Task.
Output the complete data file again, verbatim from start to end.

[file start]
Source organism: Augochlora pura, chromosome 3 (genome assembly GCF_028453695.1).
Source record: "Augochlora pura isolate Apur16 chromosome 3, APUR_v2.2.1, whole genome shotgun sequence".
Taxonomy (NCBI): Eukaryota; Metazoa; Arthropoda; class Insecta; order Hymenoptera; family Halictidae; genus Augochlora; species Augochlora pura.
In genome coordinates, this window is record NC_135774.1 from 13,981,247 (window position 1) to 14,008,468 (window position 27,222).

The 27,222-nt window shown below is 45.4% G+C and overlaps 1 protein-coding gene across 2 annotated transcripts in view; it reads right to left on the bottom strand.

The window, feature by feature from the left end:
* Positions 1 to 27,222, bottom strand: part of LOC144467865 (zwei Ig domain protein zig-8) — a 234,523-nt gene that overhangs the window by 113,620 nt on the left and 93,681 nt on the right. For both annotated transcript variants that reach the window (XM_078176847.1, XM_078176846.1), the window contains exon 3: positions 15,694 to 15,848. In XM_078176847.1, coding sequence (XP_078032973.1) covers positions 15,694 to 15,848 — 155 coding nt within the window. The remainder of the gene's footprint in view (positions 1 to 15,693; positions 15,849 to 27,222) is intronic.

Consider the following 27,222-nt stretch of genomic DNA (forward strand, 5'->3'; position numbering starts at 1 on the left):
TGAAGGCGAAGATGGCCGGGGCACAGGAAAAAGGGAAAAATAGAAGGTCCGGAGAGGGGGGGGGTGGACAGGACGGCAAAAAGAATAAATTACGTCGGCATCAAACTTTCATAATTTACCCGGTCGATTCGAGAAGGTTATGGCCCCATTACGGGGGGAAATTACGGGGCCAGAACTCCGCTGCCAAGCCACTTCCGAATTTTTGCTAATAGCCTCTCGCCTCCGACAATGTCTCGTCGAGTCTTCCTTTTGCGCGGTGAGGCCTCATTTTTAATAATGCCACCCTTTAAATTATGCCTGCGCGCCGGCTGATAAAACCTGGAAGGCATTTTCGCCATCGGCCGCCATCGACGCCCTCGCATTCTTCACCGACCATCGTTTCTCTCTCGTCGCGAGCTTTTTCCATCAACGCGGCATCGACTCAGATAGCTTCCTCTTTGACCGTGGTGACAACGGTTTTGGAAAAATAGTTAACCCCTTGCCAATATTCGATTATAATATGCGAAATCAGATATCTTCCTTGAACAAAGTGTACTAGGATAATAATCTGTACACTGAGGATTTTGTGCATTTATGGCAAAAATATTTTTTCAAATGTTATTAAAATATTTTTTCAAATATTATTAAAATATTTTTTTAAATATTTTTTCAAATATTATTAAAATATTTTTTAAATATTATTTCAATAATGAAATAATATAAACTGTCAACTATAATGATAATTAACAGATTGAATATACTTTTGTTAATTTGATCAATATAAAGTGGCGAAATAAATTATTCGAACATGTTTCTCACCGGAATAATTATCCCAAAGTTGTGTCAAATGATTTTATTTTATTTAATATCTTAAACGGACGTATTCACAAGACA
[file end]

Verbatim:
Source organism: Augochlora pura, chromosome 3 (genome assembly GCF_028453695.1).
Source record: "Augochlora pura isolate Apur16 chromosome 3, APUR_v2.2.1, whole genome shotgun sequence".
Taxonomy (NCBI): Eukaryota; Metazoa; Arthropoda; class Insecta; order Hymenoptera; family Halictidae; genus Augochlora; species Augochlora pura.
In genome coordinates, this window is record NC_135774.1 from 13,981,247 (window position 1) to 14,008,468 (window position 27,222).

The 27,222-nt window shown below is 45.4% G+C and overlaps 1 protein-coding gene across 2 annotated transcripts in view; it reads right to left on the bottom strand.

The window, feature by feature from the left end:
* Positions 1 to 27,222, bottom strand: part of LOC144467865 (zwei Ig domain protein zig-8) — a 234,523-nt gene that overhangs the window by 113,620 nt on the left and 93,681 nt on the right. For both annotated transcript variants that reach the window (XM_078176847.1, XM_078176846.1), the window contains exon 3: positions 15,694 to 15,848. In XM_078176847.1, coding sequence (XP_078032973.1) covers positions 15,694 to 15,848 — 155 coding nt within the window. The remainder of the gene's footprint in view (positions 1 to 15,693; positions 15,849 to 27,222) is intronic.

Consider the following 27,222-nt stretch of genomic DNA (forward strand, 5'->3'; position numbering starts at 1 on the left):
TGAAGGCGAAGATGGCCGGGGCACAGGAAAAAGGGAAAAATAGAAGGTCCGGAGAGGGGGGGGGTGGACAGGACGGCAAAAAGAATAAATTACGTCGGCATCAAACTTTCATAATTTACCCGGTCGATTCGAGAAGGTTATGGCCCCATTACGGGGGGAAATTACGGGGCCAGAACTCCGCTGCCAAGCCACTTCCGAATTTTTGCTAATAGCCTCTCGCCTCCGACAATGTCTCGTCGAGTCTTCCTTTTGCGCGGTGAGGCCTCATTTTTAATAATGCCACCCTTTAAATTATGCCTGCGCGCCGGCTGATAAAACCTGGAAGGCATTTTCGCCATCGGCCGCCATCGACGCCCTCGCATTCTTCACCGACCATCGTTTCTCTCTCGTCGCGAGCTTTTTCCATCAACGCGGCATCGACTCAGATAGCTTCCTCTTTGACCGTGGTGACAACGGTTTTGGAAAAATAGTTAACCCCTTGCCAATATTCGATTATAATATGCGAAATCAGATATCTTCCTTGAACAAAGTGTACTAGGATAATAATCTGTACACTGAGGATTTTGTGCATTTATGGCAAAAATATTTTTTCAAATGTTATTAAAATATTTTTTCAAATATTATTAAAATATTTTTTTAAATATTTTTTCAAATATTATTAAAATATTTTTTAAATATTATTTCAATAATGAAATAATATAAACTGTCAACTATAATGATAATTAACAGATTGAATATACTTTTGTTAATTTGATCAATATAAAGTGGCGAAATAAATTATTCGAACATGTTTCTCACCGGAATAATTATCCCAAAGTTGTGTCAAATGATTTTATTTTATTTAATATCTTAAACGGACGTATTCACAAGACA